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The Importance of Home Care Rehabilitation by Dr. Rehan Rahim M.D.

The Importance of Home Care Rehabilitation

“Home nursing and rehabilitation is an absolutely essential part of the health scheme and must be recognized as such…if this service fails, then all other services will collapse.” – Dr. Marjory Warren (1950)

“Bed blockers put NHS in danger of collapse” – Telegraph, UK (2012)

“Promoting home care services and increasing home care funding (to enable faster discharge) could save millions each year and free up resources to safeguard frontline services.” – Galway Hospital, Ireland, May 2013

Dr. Marjory Warren (1897-1960) known as the “Mother of Geriatrics”, recognized that most elderly patients prefer to be treated at home and tend to recover faster in familiar surroundings.

“Whenever possible, they should be retained in (or returned to) their own homes, provided there is sufficient help for their comfort and welfare; and that home conditions are suitable.” – Dr. Marjory Warren

These concerns, stressing the need for improvement of home nursing and rehabilitation services, were raised more than 50 years ago. Today, many hospitals globally have reached a state of crisis.

Hospital care systems focus on short-term acute care. They were established to respond to the needs of a younger population. They have not been adapted to respond to the needs of an aged population. This will lead to an escalation of expenses for health services. To be convinced, the least developed services in health care institutions such as hospitals; are increasingly demanded – Palliative Care, Radiation Oncology & Cardiology.

Health services are indispensable to society but long-term care services have not evolved to the level and standards of short-term care. 70-85% of aged needs services are observation / supervision, home &/or familial assistance & personal assistance (i.e. standing, feeding, moving, bathing).

Based on the uncertainty surrounding the repercussions of an aging population, we can conclude several emerging facts that should be addressed. We should ensure that health systems are flexible. They will require foresight to anticipate and adapt to these foreseeable changes. Also, the future health for the next generation of elderly people is unknown. As a result, the importance of prevention programs for our youth is just as important for those aged above 65.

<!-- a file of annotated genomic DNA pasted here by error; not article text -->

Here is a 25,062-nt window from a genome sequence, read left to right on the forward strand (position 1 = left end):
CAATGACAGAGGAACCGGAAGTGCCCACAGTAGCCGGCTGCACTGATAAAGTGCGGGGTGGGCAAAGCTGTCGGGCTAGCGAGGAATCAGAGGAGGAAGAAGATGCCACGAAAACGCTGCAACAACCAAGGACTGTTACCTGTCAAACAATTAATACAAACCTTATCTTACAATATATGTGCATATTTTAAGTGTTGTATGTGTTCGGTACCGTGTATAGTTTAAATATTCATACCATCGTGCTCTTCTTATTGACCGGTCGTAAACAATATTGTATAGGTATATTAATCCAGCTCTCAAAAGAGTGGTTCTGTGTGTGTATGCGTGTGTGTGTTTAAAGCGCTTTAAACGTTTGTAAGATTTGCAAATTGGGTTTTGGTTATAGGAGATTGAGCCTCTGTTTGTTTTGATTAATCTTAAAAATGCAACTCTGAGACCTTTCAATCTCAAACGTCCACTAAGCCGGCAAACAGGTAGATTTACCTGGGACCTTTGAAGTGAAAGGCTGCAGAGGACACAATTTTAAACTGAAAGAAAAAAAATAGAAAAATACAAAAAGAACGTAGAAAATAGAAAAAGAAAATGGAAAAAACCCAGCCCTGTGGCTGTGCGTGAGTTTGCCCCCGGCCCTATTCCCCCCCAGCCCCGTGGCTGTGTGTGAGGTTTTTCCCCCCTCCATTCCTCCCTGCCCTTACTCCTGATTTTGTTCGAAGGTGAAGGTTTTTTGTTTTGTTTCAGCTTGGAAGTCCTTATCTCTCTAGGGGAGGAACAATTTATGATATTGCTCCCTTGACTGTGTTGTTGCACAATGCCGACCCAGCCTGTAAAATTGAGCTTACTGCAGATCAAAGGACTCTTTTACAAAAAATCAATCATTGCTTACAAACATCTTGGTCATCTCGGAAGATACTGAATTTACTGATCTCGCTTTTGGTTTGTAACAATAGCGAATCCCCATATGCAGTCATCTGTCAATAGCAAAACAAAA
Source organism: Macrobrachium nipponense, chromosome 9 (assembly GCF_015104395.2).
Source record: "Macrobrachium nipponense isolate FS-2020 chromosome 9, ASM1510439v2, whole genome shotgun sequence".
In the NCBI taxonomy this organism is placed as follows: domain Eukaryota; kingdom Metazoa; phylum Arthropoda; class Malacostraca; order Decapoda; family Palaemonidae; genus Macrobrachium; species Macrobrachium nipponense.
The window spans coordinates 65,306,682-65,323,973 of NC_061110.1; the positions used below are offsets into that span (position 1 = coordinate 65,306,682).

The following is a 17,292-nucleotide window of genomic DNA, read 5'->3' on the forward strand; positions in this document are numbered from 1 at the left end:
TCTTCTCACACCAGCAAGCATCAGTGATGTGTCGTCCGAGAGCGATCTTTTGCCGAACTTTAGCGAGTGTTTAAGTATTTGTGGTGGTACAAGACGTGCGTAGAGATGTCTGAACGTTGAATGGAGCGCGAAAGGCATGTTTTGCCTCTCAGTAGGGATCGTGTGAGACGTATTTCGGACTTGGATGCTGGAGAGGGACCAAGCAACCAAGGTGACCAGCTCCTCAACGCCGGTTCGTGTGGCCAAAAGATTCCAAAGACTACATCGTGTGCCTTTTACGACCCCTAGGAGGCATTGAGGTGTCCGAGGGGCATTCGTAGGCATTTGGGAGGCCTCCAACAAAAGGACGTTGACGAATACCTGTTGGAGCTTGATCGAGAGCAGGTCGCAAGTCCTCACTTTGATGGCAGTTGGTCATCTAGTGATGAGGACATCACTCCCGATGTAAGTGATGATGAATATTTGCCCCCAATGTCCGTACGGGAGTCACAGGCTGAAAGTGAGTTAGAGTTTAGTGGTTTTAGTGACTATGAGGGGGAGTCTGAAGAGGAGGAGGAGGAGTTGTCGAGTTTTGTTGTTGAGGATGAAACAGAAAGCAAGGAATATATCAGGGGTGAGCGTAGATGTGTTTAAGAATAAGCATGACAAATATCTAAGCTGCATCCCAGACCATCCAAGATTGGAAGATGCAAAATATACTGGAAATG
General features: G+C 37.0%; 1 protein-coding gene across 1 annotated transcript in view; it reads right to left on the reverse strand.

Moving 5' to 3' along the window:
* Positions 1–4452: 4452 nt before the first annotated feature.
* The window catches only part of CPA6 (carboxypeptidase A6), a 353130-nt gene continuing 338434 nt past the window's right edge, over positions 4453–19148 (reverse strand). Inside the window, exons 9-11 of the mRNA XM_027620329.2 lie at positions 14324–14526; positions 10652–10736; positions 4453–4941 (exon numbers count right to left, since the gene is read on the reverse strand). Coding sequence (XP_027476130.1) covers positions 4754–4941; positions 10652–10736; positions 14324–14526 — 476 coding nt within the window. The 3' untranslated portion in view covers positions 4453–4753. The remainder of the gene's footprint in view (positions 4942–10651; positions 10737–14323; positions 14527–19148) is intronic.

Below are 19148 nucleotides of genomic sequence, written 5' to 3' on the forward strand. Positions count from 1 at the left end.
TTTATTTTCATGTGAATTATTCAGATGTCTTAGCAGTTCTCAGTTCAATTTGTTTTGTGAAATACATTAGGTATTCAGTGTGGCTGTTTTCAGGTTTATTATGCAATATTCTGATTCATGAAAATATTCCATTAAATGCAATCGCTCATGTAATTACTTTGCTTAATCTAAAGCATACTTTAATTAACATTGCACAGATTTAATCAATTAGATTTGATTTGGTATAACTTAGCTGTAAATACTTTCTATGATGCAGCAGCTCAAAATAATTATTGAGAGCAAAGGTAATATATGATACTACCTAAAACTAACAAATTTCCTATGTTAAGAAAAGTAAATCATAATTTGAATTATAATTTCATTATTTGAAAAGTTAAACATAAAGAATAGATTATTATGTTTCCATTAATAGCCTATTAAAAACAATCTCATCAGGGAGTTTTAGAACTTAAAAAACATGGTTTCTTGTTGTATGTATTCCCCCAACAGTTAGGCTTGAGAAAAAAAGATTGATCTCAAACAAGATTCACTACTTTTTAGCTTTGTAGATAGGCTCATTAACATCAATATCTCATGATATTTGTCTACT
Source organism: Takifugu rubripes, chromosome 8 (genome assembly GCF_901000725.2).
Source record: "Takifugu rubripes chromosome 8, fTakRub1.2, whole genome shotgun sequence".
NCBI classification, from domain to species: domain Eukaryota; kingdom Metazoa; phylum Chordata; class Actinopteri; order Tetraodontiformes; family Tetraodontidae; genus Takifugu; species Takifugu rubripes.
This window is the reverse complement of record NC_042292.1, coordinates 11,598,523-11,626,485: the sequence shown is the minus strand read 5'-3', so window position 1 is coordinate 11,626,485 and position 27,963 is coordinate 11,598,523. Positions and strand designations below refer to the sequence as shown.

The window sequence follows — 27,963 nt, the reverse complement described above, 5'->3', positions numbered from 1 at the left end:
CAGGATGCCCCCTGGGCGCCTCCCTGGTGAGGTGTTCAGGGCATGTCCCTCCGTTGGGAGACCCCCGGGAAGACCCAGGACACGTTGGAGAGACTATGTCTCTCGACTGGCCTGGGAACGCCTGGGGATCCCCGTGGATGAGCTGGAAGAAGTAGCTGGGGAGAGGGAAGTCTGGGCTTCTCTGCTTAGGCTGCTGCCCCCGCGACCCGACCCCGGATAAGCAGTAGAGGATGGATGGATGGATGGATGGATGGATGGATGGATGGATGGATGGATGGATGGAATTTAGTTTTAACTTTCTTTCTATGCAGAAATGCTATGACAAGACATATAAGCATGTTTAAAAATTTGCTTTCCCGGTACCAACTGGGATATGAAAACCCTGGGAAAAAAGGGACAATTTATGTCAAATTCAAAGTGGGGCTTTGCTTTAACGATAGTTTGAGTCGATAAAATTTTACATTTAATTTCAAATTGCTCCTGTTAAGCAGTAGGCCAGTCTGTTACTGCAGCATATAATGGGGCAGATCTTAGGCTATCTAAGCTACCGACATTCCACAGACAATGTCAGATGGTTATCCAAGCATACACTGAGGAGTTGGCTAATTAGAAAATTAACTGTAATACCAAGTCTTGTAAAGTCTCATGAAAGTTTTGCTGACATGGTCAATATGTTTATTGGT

Scientific research has shown that body mass index, impaired peak expiratory flow and a prior presence of disability are risk factors significantly associated with loss of autonomy (approximately 8 years). Depression is also highly under-diagnosed and under-treated while illnesses such as osteoporosis, malnutrition and respiratory difficulty can all be prevented, delayed &/or served warnings through early detection, quitting smoking and nutrition services.

Loss of Autonomy Probability Statistics (Comparison)

  • GERMANY – 60 years & above (0.5%), between 60 & 80 years (3.5%), 80 years & above (30%)
  • UNITED KINGDOM – 65 years and above (5%), 85 years and above (25%)
  • FRANCE – 60 years and above (5%), 85 years and above (46%, *** 2/3’s are Women)

Risk Factors & Statistics

  • Scientific research shows that 80% of the disabled population complicates their health because of inactivity
  • Only 5% participate in regular physical activity
  • There is an existing shortage of qualified professionals

Possible Outcomes if Risk Factors are Not Addressed

  • An aging process marked by illness & dependence
  • Increased medical costs associated with maintaining health
  • An existing infrastructure that is neither sufficient nor equipped to handle these cases

Health care systems are not as simple as they used to be. Investing in the latest technology and providing patients recourse to more expensive services while facing an increasing patient load (to manage) will have more of an impact on expenses than demographic changes.

Many patients stuck in acute hospital care wards do not require hospitalized care. What they do need, is to continue their convalescence via on-going care programs. When new patients cannot be admitted or treated for acute care (or otherwise) due to a lack of bed space, the impact of “bed-blocking” can negatively affect health care systems in multiple ways.


  • Home Care Rehabilitation services can help reduce the number of hospital admissions for chronically ill and bedridden patients
  • In addition, these services can also help reduce the number of hospital admissions for patients with musculoskeletal pain & disorders